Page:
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I'm new to using a oxy fuel . I bought a  MIller Smith medium duty kit with a 120lb oxy and 80lb Ace tank. based on the 1/7 rule I'm good cutting with smith tips for up to 5" which is more than I'll prob ever need. But I'd really like to use the heating attachments which according to Smith even the smallest draws 28 SCFH meaning i'd need 200lb ace tank to use even the smallest tip - anything bigger and you're manifolding tanks which is expensive and a bit more than i bargained for.  

question - what happens if were to draw gas at more than the recommended rate - is it dangerous? 

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It can draw the acetone out of the tank instead of the acetylene. If you are going to do much heating you will be better off switching to propane for your fuel. It is much cheaper and does not have any limit to how much you can use. A 20# propane tank is pretty inexpensive and can be traded for a full tank most anywhere. You will have to get a propane regulator and a propane heating tip but the cost savings of using propane will pay for those in short order if you use it much.

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What happens?  You'll start seeing the flame have white streaks in it.  The acetone then gets in the regulator, hose and torch.  That stuff turns into a black gunk and clogs things up causing backfires and flame outs.  It will also ruin the equipment.  I've had full #4 tanks that have thrown acetone on a small heating tip, those tanks are borderline to small.  It's good to see someone paying attention to the 1/7 rule.  That rules slides, if you have a 100cf cylinder you can only use 1/7 of it per hour.  If you've used half of the tank and now have 50 cf in it, you can only use 1/7 of the current content.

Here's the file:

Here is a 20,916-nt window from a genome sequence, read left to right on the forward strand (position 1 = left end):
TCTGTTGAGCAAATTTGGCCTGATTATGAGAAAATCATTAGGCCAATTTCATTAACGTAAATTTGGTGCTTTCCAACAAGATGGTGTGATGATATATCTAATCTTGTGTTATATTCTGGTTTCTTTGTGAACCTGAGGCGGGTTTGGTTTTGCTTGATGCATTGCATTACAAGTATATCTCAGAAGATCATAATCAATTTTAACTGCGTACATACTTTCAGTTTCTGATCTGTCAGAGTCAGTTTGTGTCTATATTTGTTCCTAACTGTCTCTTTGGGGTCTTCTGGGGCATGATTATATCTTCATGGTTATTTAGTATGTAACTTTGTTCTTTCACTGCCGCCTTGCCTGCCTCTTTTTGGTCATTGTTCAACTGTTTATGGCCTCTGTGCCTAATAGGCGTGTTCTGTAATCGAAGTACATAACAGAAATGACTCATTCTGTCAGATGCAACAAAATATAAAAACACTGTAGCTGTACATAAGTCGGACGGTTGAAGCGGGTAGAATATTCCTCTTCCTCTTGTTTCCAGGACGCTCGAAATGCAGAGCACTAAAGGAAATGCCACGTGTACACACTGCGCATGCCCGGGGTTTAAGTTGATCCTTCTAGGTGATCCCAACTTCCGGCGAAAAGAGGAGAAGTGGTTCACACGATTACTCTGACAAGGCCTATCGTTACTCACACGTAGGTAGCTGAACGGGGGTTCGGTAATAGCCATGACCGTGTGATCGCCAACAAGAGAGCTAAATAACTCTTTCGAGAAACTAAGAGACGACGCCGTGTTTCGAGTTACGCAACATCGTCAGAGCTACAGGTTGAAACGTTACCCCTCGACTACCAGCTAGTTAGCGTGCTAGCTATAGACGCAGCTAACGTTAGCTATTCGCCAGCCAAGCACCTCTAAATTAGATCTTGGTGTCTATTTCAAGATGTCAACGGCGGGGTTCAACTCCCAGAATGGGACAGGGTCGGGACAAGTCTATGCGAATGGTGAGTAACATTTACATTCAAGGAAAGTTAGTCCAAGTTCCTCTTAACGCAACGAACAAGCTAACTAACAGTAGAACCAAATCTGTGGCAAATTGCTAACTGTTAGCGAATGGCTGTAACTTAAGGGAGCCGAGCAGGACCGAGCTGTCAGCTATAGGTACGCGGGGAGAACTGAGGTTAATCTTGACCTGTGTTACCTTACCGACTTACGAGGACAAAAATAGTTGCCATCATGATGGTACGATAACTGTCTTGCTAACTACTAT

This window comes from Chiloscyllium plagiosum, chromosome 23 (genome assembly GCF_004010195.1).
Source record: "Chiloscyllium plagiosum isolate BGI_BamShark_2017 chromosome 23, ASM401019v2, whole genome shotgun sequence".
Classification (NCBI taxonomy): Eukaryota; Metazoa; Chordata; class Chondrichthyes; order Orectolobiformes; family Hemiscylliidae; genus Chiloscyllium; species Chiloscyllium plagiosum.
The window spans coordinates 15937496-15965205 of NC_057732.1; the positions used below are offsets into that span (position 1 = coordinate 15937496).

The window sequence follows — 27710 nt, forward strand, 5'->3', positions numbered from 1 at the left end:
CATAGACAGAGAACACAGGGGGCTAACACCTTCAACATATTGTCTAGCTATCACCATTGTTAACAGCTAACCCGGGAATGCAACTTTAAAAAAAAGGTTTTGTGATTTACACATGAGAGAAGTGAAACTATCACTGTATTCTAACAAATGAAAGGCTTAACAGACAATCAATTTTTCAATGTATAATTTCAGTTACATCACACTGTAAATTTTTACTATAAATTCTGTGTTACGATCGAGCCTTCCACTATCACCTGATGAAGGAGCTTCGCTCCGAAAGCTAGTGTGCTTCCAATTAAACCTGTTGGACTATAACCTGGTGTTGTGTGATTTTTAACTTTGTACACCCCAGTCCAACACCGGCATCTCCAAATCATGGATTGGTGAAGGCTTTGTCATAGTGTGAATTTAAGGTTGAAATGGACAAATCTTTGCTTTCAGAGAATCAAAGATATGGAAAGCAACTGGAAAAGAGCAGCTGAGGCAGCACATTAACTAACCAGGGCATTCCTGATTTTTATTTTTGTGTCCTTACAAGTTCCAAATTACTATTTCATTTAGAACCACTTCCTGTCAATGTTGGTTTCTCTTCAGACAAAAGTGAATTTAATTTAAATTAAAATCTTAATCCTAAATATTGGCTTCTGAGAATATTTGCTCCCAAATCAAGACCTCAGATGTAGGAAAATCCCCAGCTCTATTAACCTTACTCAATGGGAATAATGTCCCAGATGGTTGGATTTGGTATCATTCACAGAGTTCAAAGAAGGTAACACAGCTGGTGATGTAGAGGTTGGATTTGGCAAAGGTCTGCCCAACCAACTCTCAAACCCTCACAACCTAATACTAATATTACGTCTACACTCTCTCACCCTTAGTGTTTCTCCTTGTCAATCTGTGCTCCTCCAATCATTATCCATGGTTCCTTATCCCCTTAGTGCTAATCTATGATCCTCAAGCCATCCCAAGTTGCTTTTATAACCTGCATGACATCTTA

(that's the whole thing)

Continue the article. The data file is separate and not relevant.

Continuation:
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Pretty sure most regulators are good for propane.

Change your hose to "T" and save the ace for the few things it is better for. Actually the onething,

which is gas welding.  

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Regulators marked for all fuel gasses work with both propane and acetylene.  Ones just marked acetylene may not.  (internal seals may not take it)

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22 hours ago, ThomasPowers said:

Regulators marked for all fuel gasses work with both propane and acetylene.  Ones just marked acetylene may not.  (internal seals may not take it)

Pretty sure you have that backwards. 

Propane regulators can be destroyed by ace but not vice-versa. This is what my has found, but I am open to proof otherwise. 

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Just what I was taught way back in the semi-dark ages.  The not using a propane regulator for acetylene seems to be more about pressures than seals and acetone.  Acetylene is nasty stuff being able to "exothermically disassociate" even without the presence of Oxygen.  Propane is just a fuel gas...

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